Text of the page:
Shorten Your MicroUSB Cable




Introduction: Shorten Your MicroUSB Cable

I'd heard of the Nomad ChargeKey, and wanted a similarly small usb cable, but I didn't want to pay $25. So I decided I'd spend $4 an a flat USB cable and hack it to make my own! You'll need:

  • Soldering Iron (stand and sponge optional)
  • Solder
  • (Optional) Helping Hands for Soldering
  • Desoldering Wick
  • Sharp Scissors (deli brand from Popular is good)
  • Sharp Penknife/Craft Cutter (deli/olfa penknife blade from popular, or craft cutter from daiso)
  • Small Flathead Screwdriver
  • Flat USB cable ($7 from BoxBoss, $4 from IT fair/
  • Super Glue (not in picture)

If you break the plastic connector in Step 1:

  • Air-Dry Clay from Daiso

If you're bad at soldering

  • Small Metal File

*Note: suggested shops are from Singapore

Step 1: Measure the Desired Length of Cable

Use your phone and your powerbank or whatever you'll want to use the cable for, e.g. laptop/wall plug to measure what length you want it to be. If you already know you want it to be, say, 7cm long, it's still advisable to check if it's a suitable length.

Use a pencil to mark out the desired length. Remember that the point where you cut the cable is not the full length of the finished cable because the USB head takes up some length too.

Step 2: Pry Open the USB Head Connector

I chose to pry open the USB side, so this instructable will be about reconnecting the USB side. If you pry open the micro USB side, similar steps may apply, but I'm not sure.

It may take some force, but do it slowly and carefully, and try not the damage the plastic because it can be reused later. If you do damage it, that's alright, we'll use something else later. Extract the connectors and wire.

Step 3: Desolder the Connections

The USB connector should be soldered to 4 wires. Desolder the 4 wires and separate them from the USB connector. I wasn't able to suck up all the solder without creating some brown marks on the chip, but skilled people will probably do better, heh.

It might help to pull on the wires are you're desoldering because even when most of the solder is removed, a small amount of solder can make the wire stick to the chip, so pulling on it can help separate it.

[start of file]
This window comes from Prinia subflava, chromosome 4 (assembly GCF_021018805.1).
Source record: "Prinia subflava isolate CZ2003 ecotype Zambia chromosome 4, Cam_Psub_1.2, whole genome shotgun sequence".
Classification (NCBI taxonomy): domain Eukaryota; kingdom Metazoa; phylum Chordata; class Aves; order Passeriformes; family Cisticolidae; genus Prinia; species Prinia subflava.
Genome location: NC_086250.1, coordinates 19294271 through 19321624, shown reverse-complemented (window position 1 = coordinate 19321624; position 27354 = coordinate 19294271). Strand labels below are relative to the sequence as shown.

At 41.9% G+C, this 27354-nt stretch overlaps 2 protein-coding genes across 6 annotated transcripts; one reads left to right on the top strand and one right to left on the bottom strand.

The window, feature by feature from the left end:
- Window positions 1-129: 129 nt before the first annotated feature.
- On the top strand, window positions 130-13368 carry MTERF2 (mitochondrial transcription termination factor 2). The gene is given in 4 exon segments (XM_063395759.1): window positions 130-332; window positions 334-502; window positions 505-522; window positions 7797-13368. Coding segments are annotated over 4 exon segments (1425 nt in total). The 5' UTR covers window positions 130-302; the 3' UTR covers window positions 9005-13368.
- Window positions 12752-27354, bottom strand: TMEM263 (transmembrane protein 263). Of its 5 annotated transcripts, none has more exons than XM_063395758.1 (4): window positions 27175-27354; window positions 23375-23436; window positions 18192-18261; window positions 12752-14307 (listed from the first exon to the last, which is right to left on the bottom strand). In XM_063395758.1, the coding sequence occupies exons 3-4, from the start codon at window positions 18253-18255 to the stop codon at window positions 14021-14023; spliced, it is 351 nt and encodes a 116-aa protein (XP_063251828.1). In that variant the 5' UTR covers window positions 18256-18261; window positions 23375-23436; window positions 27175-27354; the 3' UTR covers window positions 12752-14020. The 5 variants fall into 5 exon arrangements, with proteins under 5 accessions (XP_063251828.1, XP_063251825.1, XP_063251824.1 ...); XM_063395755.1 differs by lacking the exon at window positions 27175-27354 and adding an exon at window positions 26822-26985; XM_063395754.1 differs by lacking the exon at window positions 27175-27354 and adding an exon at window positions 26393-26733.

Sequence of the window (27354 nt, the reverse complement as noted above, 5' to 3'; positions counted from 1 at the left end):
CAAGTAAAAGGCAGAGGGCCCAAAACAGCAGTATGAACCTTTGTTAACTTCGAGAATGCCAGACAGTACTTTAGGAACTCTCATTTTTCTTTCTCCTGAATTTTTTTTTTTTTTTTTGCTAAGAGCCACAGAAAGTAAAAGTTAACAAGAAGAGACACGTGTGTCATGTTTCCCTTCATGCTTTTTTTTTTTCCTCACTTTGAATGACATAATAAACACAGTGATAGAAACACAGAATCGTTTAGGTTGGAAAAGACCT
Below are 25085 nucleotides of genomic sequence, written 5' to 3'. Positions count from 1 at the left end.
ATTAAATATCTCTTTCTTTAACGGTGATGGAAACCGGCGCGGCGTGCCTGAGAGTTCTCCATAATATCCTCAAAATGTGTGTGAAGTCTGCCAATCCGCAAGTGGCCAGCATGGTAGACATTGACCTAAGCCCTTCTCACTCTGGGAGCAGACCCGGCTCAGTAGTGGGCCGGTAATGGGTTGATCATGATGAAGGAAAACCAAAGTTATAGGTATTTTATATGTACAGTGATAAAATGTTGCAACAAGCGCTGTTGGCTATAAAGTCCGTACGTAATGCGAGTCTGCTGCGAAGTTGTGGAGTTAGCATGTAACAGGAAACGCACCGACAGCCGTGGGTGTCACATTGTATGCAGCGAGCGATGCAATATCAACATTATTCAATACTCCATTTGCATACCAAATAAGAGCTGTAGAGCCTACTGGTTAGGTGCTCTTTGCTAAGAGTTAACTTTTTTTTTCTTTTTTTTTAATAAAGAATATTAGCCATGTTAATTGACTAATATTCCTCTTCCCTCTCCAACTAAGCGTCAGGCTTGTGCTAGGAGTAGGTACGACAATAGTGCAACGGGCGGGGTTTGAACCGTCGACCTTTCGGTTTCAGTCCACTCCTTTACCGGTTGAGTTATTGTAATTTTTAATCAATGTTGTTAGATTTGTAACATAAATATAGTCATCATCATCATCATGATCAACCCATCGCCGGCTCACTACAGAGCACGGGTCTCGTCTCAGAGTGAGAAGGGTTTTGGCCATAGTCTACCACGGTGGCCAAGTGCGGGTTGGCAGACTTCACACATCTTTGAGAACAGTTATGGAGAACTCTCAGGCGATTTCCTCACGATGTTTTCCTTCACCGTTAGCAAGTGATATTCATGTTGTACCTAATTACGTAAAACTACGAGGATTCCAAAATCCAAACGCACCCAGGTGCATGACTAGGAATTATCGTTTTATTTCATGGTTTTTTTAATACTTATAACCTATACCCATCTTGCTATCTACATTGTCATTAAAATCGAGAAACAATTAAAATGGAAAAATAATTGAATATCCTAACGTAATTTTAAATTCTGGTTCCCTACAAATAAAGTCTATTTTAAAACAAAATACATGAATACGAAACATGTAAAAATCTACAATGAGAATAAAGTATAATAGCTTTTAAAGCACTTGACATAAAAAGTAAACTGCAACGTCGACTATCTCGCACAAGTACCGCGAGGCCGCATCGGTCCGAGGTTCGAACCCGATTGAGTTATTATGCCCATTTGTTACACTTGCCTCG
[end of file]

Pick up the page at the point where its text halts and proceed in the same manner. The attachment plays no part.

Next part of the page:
Step 4: Strip the Flat Cable

You may cut the cable to size before stripping the cable and wires once at the end, or keep stripping the cable and stripping the wires until you reach the desired length. This lets you practise stripping so the final strip will be perfect.

Use a sharp blade to gently cut the cable, then pull off the cut off segment. You may need to experiment with this to find the best way to strip it. In my case, I only had to slice it on one side to be able to pull it off with some force, but it may not be the same for other cables of other materials.

Be careful not to cut too deep, as the insulation around the wires might be nicked, weakening the wires. If the cut is too shallow, it might be hard to pull out the cut off portion.

The idea is to strip off the cable to expose a short segment of wire that can be stripped then soldered to the USB connector, ultimately mimicking the condition the connector was in before we cut the cable.

Step 5: Strip the Wires

When the cable is at the desired length and stripped off to expose a segment of wire long enough to allow it to be soldered to the USB connector with ease, the wires, too, need to be stripped.

Some people may have a wire stripper that takes care of this, but I don't, so I just used a pair of scissors.

Gently cut down on the insulation of the wire, then rotate the scissors around the wire so the insulation is completely cut off from the rest of the wire. Be careful to only cut the insulation, and not the copper wire inside, or you may have to shorten the cable more than you'd like.